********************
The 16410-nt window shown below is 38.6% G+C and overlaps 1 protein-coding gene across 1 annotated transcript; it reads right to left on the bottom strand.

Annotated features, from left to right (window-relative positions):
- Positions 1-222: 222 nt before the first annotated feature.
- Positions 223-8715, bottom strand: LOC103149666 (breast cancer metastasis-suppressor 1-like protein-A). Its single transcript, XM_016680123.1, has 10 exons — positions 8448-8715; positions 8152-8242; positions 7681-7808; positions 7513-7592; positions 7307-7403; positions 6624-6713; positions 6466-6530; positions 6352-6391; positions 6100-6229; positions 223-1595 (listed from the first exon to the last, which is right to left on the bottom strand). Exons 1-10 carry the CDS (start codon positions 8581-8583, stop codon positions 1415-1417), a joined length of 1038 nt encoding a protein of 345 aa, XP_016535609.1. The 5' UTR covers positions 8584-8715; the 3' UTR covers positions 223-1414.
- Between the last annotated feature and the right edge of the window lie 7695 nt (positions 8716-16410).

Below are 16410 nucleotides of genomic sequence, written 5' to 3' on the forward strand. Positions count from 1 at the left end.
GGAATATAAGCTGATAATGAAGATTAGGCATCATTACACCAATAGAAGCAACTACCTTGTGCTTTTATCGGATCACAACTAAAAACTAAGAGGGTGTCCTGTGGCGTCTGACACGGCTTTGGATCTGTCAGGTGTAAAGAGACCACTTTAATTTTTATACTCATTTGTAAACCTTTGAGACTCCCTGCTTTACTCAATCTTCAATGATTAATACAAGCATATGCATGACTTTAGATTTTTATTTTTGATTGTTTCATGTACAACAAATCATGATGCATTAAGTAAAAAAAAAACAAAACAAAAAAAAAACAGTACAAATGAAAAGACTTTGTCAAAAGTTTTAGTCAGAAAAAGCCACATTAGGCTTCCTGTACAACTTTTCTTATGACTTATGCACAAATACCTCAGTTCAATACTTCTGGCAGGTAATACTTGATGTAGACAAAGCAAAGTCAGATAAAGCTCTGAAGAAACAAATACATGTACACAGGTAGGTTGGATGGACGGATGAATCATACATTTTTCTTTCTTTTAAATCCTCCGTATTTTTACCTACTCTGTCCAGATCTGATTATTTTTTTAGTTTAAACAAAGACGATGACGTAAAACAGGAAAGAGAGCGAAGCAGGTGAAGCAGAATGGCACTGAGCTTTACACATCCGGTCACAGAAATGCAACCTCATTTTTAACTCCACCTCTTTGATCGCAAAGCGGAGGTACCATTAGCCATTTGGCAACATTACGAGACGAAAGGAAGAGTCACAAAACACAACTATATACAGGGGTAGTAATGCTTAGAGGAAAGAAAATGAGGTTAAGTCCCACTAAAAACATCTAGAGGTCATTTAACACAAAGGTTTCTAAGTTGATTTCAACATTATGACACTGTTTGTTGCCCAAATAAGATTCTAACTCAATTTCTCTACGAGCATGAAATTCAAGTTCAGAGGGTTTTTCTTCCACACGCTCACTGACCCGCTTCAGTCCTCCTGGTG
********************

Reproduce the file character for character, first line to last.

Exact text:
The 16410-nt window shown below is 38.6% G+C and overlaps 1 protein-coding gene across 1 annotated transcript; it reads right to left on the bottom strand.

Annotated features, from left to right (window-relative positions):
- Positions 1-222: 222 nt before the first annotated feature.
- Positions 223-8715, bottom strand: LOC103149666 (breast cancer metastasis-suppressor 1-like protein-A). Its single transcript, XM_016680123.1, has 10 exons — positions 8448-8715; positions 8152-8242; positions 7681-7808; positions 7513-7592; positions 7307-7403; positions 6624-6713; positions 6466-6530; positions 6352-6391; positions 6100-6229; positions 223-1595 (listed from the first exon to the last, which is right to left on the bottom strand). Exons 1-10 carry the CDS (start codon positions 8581-8583, stop codon positions 1415-1417), a joined length of 1038 nt encoding a protein of 345 aa, XP_016535609.1. The 5' UTR covers positions 8584-8715; the 3' UTR covers positions 223-1414.
- Between the last annotated feature and the right edge of the window lie 7695 nt (positions 8716-16410).

Below are 16410 nucleotides of genomic sequence, written 5' to 3' on the forward strand. Positions count from 1 at the left end.
GGAATATAAGCTGATAATGAAGATTAGGCATCATTACACCAATAGAAGCAACTACCTTGTGCTTTTATCGGATCACAACTAAAAACTAAGAGGGTGTCCTGTGGCGTCTGACACGGCTTTGGATCTGTCAGGTGTAAAGAGACCACTTTAATTTTTATACTCATTTGTAAACCTTTGAGACTCCCTGCTTTACTCAATCTTCAATGATTAATACAAGCATATGCATGACTTTAGATTTTTATTTTTGATTGTTTCATGTACAACAAATCATGATGCATTAAGTAAAAAAAAAACAAAACAAAAAAAAAACAGTACAAATGAAAAGACTTTGTCAAAAGTTTTAGTCAGAAAAAGCCACATTAGGCTTCCTGTACAACTTTTCTTATGACTTATGCACAAATACCTCAGTTCAATACTTCTGGCAGGTAATACTTGATGTAGACAAAGCAAAGTCAGATAAAGCTCTGAAGAAACAAATACATGTACACAGGTAGGTTGGATGGACGGATGAATCATACATTTTTCTTTCTTTTAAATCCTCCGTATTTTTACCTACTCTGTCCAGATCTGATTATTTTTTTAGTTTAAACAAAGACGATGACGTAAAACAGGAAAGAGAGCGAAGCAGGTGAAGCAGAATGGCACTGAGCTTTACACATCCGGTCACAGAAATGCAACCTCATTTTTAACTCCACCTCTTTGATCGCAAAGCGGAGGTACCATTAGCCATTTGGCAACATTACGAGACGAAAGGAAGAGTCACAAAACACAACTATATACAGGGGTAGTAATGCTTAGAGGAAAGAAAATGAGGTTAAGTCCCACTAAAAACATCTAGAGGTCATTTAACACAAAGGTTTCTAAGTTGATTTCAACATTATGACACTGTTTGTTGCCCAAATAAGATTCTAACTCAATTTCTCTACGAGCATGAAATTCAAGTTCAGAGGGTTTTTCTTCCACACGCTCACTGACCCGCTTCAGTCCTCCTGGTG